to found, where I am to live, and where my descendants will reign
The city's growth was helped by its excellent location, based on at
least two factors: it had control over strategic and trading routes
along the Tigris, and it had an abundance of water in a dry climate.
Water exists on both the north and south ends of the city, allowing
all households to have a plentiful supply, which was very uncommon
during this time.
Baghdad eclipsed Ctesiphon, the capital of the Sassanians, which was
located some 30 km (19 mi) to the southeast. Today, all that
Ctesiphon is the shrine town of Salman Pak, just to the
south of Greater Baghdad.
Ctesiphon itself had replaced and absorbed
Seleucia, the first capital of the Seleucid Empire, which had earlier
replaced the city of Babylon.
In its early years, the city was known as a deliberate reminder of an
expression in the Qur'an, when it refers to Paradise. It took four
years to build (764–768). Mansur assembled engineers, surveyors, and
art constructionists from around the world to come together and draw
up plans for the city. Over 100,000 construction workers came to
survey the plans; many were distributed salaries to start the building
of the city. July was chosen as the starting time because two
Naubakht Ahvazi and Mashallah, believed that the city
should be built under the sign of the lion, Leo. Leo is associated
with fire and symbolises productivity, pride, and expansion.
The bricks used to make the city were 18 inches (460 mm) on all
four sides. Abu Hanifah was the counter of the bricks and he developed
a canal, which brought water to the work site for both human
consumption and the manufacture of the bricks. Marble was also used to
make buildings throughout the city, and marble steps led down to the
The basic framework of the city consists of two large semicircles
about 19 km (12 mi) in diameter. The city was designed as a
circle about 2 km (1.2 mi) in diameter, leading it to be
known as the "Round City". The original design shows a single ring of
residential and commercial structures along the inside of the city
walls, but the final construction added another ring inside the
first. Within the city there were many parks, gardens, villas, and
promenades. In the center of the city lay the mosque, as well as
headquarters for guards. The purpose or use of the remaining space in
the center is unknown. The circular design of the city was a direct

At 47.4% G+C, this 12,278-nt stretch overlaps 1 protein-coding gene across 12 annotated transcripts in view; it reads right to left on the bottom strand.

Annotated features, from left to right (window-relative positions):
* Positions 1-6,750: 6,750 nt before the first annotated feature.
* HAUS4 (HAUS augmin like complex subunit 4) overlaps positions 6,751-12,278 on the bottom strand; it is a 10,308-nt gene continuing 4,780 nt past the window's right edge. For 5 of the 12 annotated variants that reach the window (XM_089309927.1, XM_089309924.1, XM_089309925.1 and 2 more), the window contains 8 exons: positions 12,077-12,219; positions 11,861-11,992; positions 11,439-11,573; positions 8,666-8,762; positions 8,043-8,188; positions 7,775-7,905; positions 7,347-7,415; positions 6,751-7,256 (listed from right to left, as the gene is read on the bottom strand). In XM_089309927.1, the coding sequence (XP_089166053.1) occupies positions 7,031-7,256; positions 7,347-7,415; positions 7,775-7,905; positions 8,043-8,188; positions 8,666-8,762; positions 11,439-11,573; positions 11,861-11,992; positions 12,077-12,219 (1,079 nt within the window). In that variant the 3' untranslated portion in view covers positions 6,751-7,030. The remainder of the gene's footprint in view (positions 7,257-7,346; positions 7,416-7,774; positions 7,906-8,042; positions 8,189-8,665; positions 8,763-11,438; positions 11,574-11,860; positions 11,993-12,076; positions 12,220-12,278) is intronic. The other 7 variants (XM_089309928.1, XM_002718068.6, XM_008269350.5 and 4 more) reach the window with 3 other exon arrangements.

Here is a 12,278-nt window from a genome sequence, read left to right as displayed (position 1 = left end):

reflection of the traditional Persian Sasanian urban design. The
Sasanian city of Gur in Fars, built 500 years before Baghdad, is
nearly identical in its general circular design, radiating avenues,
and the government buildings and temples at the centre of the city.
This style of urban planning contrasted with Ancient Greek and Roman
urban planning, in which cities are designed as squares or rectangles
with streets intersecting each other at right angles.
Panoramic view over the ancient city of Babylon, located 85 km
(53 mi) south of Baghdad.
See also: Gates of Baghdad
The four surrounding walls of
Baghdad were named Kufa, Basra,
Khurasan, and Syria; named because their gates pointed in the
directions of these destinations. The distance between these gates was
a little less than 2.4 km (1.5 mi). Each gate had double
doors that were made of iron; the doors were so heavy it took several
men to open and close them. The wall itself was about 44 m thick
at the base and about 12 m thick at the top. Also, the wall was
30 m high, which included merlons, a solid part of an embattled
parapet usually pierced by embrasures. This wall was surrounded by
another wall with a thickness of 50 m. The second wall had towers
and rounded merlons, which surrounded the towers. This outer wall was
protected by a solid glacis, which is made out of bricks and
quicklime. Beyond the outer wall was a water-filled moat.
Golden Gate Palace
The Golden Gate Palace, the residence of the caliph and his family,
was in the middle of Baghdad, in the central square. In the central
part of the building, there was a green dome that was 39 m high.
Surrounding the palace was an esplanade, a waterside building, in
which only the caliph could come riding on horseback. In addition, the
palace was near other mansions and officer's residences. Near the Gate
of Syria, a building served as the home for the guards. It was made of
brick and marble. The palace governor lived in the latter part of the
building and the commander of the guards in the front. In 813, after
the death of caliph Al-Amin, the palace was no longer used as the home
for the caliph and his family. The roundness points to the fact
that it was based on
Arabic script. The two designers who were
Al-Mansur to plan the city's design were Naubakht, a
Zoroastrian who also determined that the date of the foundation of the
city would be astrologically auspicious, and Mashallah, a Jew from
Abbasids and the round city
Round city of Baghdad
Round city of Baghdad between 767 and 912 AD
The justification for the
Abbasid Caliphate was based on the Abbasids